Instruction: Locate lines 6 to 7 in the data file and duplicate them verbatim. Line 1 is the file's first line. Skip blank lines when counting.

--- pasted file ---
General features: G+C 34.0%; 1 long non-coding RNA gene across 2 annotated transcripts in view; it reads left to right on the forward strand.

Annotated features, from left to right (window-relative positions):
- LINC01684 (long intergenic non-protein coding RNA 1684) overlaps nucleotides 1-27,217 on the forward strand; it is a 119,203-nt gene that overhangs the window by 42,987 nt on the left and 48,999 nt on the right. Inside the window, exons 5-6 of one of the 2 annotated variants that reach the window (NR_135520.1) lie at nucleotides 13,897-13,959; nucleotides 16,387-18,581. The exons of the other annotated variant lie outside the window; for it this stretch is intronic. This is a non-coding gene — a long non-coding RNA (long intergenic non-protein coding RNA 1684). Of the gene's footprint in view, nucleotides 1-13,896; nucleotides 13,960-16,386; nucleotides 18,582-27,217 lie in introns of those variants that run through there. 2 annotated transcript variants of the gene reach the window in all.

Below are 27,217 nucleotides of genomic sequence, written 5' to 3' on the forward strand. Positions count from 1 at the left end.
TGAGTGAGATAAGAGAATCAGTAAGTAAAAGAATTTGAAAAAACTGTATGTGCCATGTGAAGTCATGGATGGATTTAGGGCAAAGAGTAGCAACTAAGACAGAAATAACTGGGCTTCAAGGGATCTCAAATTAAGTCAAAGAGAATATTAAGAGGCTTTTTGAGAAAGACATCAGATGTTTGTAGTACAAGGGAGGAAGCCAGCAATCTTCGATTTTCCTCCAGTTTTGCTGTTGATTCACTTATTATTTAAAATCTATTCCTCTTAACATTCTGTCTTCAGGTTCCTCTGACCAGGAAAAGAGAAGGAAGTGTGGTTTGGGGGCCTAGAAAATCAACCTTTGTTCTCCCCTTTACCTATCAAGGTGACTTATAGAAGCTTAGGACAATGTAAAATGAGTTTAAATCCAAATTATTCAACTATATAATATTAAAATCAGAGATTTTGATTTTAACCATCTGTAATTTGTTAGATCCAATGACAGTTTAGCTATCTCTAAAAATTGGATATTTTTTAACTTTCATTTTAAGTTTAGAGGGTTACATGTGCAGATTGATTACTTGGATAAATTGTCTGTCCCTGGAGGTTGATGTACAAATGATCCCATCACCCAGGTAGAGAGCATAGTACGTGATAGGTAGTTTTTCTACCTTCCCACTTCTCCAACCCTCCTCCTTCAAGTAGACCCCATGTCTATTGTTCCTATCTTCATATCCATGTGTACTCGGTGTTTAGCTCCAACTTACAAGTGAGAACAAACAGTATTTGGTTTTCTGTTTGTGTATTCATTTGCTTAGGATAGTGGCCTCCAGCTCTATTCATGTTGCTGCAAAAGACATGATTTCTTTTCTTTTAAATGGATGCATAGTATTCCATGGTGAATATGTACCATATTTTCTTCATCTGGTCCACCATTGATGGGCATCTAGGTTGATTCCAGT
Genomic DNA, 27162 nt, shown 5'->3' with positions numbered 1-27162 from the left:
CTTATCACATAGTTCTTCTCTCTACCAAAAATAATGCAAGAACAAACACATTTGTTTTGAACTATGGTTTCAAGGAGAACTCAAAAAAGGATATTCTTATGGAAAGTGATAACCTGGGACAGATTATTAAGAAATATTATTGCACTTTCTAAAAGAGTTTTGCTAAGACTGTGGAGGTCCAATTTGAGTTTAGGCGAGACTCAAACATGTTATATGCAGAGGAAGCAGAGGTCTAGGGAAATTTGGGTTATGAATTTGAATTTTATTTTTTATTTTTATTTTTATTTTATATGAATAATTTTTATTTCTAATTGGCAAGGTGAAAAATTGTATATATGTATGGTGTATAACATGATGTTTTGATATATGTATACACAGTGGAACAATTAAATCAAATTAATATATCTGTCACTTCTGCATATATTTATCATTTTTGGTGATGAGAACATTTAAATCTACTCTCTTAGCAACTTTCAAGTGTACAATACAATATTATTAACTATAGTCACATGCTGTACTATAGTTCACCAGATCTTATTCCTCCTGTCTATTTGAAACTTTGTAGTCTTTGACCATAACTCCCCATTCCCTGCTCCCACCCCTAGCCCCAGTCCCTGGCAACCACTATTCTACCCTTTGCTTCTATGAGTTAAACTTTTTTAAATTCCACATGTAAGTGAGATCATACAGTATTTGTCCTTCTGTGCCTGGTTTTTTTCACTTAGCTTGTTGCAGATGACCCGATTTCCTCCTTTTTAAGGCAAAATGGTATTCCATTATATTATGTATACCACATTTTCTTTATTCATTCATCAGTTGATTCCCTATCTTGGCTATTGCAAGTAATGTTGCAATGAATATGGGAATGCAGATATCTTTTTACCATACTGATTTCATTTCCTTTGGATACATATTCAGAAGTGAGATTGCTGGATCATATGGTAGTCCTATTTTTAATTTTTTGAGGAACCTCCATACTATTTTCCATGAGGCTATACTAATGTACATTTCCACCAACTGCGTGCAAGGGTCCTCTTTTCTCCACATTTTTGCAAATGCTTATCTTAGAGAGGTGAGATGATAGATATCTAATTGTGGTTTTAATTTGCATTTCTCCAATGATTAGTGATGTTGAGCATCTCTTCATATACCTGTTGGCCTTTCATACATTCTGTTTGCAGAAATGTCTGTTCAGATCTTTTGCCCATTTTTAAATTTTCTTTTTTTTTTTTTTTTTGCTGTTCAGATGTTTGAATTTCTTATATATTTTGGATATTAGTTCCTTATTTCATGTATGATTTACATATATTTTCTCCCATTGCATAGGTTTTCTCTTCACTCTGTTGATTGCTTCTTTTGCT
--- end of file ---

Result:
Genomic DNA, 27162 nt, shown 5'->3' with positions numbered 1-27162 from the left:
CTTATCACATAGTTCTTCTCTCTACCAAAAATAATGCAAGAACAAACACATTTGTTTTGAACTATGGTTTCAAGGAGAACTCAAAAAAGGATATTCTTATGGAAAGTGATAACCTGGGACAGATTATTAAGAAATATTATTGCACTTTCTAAAAGAGTTTTGCTAAGACTGTGGAGGTCCAATTTGAGTTTAGGCGAGACTCAAACATGTTATATGCAGAGGAAGCAGAGGTCTAGGGAAATTTGGGTTATGAATTTGAATTTTATTTTTTATTTTTATTTTTATTTTATATGAATAATTTTTATTTCTAATTGGCAAGGTGAAAAATTGTATATATGTATGGTGTATAACATGATGTTTTGATATATGTATACACAGTGGAACAATTAAATCAAATTAATATATCTGTCACTTCTGCATATATTTATCATTTTTGGTGATGAGAACATTTAAATCTACTCTCTTAGCAACTTTCAAGTGTACAATACAATATTATTAACTATAGTCACATGCTGTACTATAGTTCACCAGATCTTATTCCTCCTGTCTATTTGAAACTTTGTAGTCTTTGACCATAACTCCCCATTCCCTGCTCCCACCCCTAGCCCCAGTCCCTGGCAACCACTATTCTACCCTTTGCTTCTATGAGTTAAACTTTTTTAAATTCCACATGTAAGTGAGATCATACAGTATTTGTCCTTCTGTGCCTGGTTTTTTTCACTTAGCTTGTTGCAGATGACCCGATTTCCTCCTTTTTAAGGCAAAATGGTATTCCATTATATTATGTATACCACATTTTCTTTATTCATTCATCAGTTGATTCCCTATCTTGGCTATTGCAAGTAATGTTGCAATGAATATGGGAATGCAGATATCTTTTTACCATACTGATTTCATTTCCTTTGGATACATATTCAGAAGTGAGATTGCTGGATCATATGGTAGTCCTATTTTTAATTTTTTGAGGAACCTCCATACTATTTTCCATGAGGCTATACTAATGTACATTTCCACCAACTGCGTGCAAGGGTCCTCTTTTCTCCACATTTTTGCAAATGCTTATCTTAGAGAGGTGAGATGATAGATATCTAATTGTGGTTTTAATTTGCATTTCTCCAATGATTAGTGATGTTGAGCATCTCTTCATATACCTGTTGGCCTTTCATACATTCTGTTTGCAGAAATGTCTGTTCAGATCTTTTGCCCATTTTTAAATTTTCTTTTTTTTTTTTTTTTTGCTGTTCAGATGTTTGAATTTCTTATATATTTTGGATATTAGTTCCTTATTTCATGTATGATTTACATATATTTTCTCCCATTGCATAGGTTTTCTCTTCACTCTGTTGATTGCTTCTTTTGCT